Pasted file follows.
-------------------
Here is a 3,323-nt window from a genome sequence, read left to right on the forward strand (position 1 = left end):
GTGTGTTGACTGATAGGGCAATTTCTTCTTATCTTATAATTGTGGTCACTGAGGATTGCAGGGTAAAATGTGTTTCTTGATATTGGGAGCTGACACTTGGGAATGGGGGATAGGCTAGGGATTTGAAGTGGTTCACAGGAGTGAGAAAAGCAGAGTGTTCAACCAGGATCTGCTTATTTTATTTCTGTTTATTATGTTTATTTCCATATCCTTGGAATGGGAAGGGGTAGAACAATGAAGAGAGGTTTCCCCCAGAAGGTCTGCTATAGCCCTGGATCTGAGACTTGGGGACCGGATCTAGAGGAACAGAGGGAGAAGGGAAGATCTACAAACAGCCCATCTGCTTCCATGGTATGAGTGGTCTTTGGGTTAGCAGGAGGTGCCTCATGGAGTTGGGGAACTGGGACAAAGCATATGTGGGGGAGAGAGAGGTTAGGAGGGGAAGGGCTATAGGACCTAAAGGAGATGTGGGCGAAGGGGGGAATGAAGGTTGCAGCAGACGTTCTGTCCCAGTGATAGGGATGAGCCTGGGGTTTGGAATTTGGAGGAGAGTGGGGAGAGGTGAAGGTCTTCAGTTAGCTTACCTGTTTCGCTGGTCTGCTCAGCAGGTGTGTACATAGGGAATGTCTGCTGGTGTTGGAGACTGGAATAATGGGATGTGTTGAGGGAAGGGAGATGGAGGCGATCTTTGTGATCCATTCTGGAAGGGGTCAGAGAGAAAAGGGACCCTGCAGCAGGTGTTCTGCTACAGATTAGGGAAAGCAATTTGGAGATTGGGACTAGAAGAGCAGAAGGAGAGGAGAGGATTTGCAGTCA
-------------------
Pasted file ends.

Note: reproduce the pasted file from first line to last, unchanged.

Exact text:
Here is a 3,323-nt window from a genome sequence, read left to right on the forward strand (position 1 = left end):
GTGTGTTGACTGATAGGGCAATTTCTTCTTATCTTATAATTGTGGTCACTGAGGATTGCAGGGTAAAATGTGTTTCTTGATATTGGGAGCTGACACTTGGGAATGGGGGATAGGCTAGGGATTTGAAGTGGTTCACAGGAGTGAGAAAAGCAGAGTGTTCAACCAGGATCTGCTTATTTTATTTCTGTTTATTATGTTTATTTCCATATCCTTGGAATGGGAAGGGGTAGAACAATGAAGAGAGGTTTCCCCCAGAAGGTCTGCTATAGCCCTGGATCTGAGACTTGGGGACCGGATCTAGAGGAACAGAGGGAGAAGGGAAGATCTACAAACAGCCCATCTGCTTCCATGGTATGAGTGGTCTTTGGGTTAGCAGGAGGTGCCTCATGGAGTTGGGGAACTGGGACAAAGCATATGTGGGGGAGAGAGAGGTTAGGAGGGGAAGGGCTATAGGACCTAAAGGAGATGTGGGCGAAGGGGGGAATGAAGGTTGCAGCAGACGTTCTGTCCCAGTGATAGGGATGAGCCTGGGGTTTGGAATTTGGAGGAGAGTGGGGAGAGGTGAAGGTCTTCAGTTAGCTTACCTGTTTCGCTGGTCTGCTCAGCAGGTGTGTACATAGGGAATGTCTGCTGGTGTTGGAGACTGGAATAATGGGATGTGTTGAGGGAAGGGAGATGGAGGCGATCTTTGTGATCCATTCTGGAAGGGGTCAGAGAGAAAAGGGACCCTGCAGCAGGTGTTCTGCTACAGATTAGGGAAAGCAATTTGGAGATTGGGACTAGAAGAGCAGAAGGAGAGGAGAGGATTTGCAGTCA